Production of mutant plants conducive to salt tolerance
Nabors, Murray W., author
Environmental Resources Center, Colorado State University, publisher
Much successful work has been done on altering the environment by irrigation to increase the amount of land in agricultural production, however the costs may increase as suitable water becomes more difficult to develop. The alternative may be to adjust the plants to accept lower quality water through selection for appropriate spontaneous mutants. Methods for the selection of desirable spontaneous mutants require the application of environmental pressure to give the mutant a competitive advantage and also require the examination of millions of individual plants. To accomplish this in field trials is time consuming and costly. Instead this project employs individual cells in tissue culture where ten million cells occupy 100 ml and each cell effectively is a plant, because a plant can be regenerated from an individual cell. Plant properties such as salt tolerance which is exhibited on the cellular level can be selected in tissue culture at much less cost due to the small scale required. The focus of this project has been toward the selection of salt mutants. Two lines of tobacco cells, tolerant to NaCl levels of 8000 ppm, have been selected while normal tolerance to NaCI in this species is 800 ppm. Plants have been regenerated from the tissue cultures at many levels of NaCI tolerance between these extremes, and these plants are currently being tested for NaCl tolerance and for mutation inheritability. Although practical tolerance needs may not exceed 2000-3000 ppm, the higher ranges of salt tolerance may yield mutants with better yields at the moderate tolerance levels. Considerable progress has been made toward tissue culture mutant selection systems for oats, wheat, soybean, corn, and sugar beets. Selection for salt tolerant mutants is currently underway for both oats and wheat.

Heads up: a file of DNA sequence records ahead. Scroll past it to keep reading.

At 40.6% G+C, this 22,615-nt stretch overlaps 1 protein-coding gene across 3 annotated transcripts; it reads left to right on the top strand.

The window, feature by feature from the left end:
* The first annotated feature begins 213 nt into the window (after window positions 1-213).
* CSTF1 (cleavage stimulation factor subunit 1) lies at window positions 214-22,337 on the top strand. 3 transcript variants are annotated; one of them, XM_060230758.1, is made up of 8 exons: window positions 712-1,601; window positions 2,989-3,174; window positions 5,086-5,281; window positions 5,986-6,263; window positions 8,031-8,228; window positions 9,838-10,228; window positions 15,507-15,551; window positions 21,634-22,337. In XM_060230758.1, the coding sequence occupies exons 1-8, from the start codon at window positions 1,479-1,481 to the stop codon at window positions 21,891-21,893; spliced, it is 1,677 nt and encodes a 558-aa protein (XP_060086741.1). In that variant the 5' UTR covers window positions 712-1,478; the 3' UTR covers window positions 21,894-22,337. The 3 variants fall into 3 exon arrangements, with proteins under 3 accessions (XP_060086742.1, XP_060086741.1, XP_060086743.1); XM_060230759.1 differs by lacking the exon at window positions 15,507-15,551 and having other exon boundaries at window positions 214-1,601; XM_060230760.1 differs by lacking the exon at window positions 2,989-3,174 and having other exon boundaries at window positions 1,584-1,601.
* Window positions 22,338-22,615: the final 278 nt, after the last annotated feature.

Field crops -- Varieties
Plants -- Effect of salt on
Plant tissue culture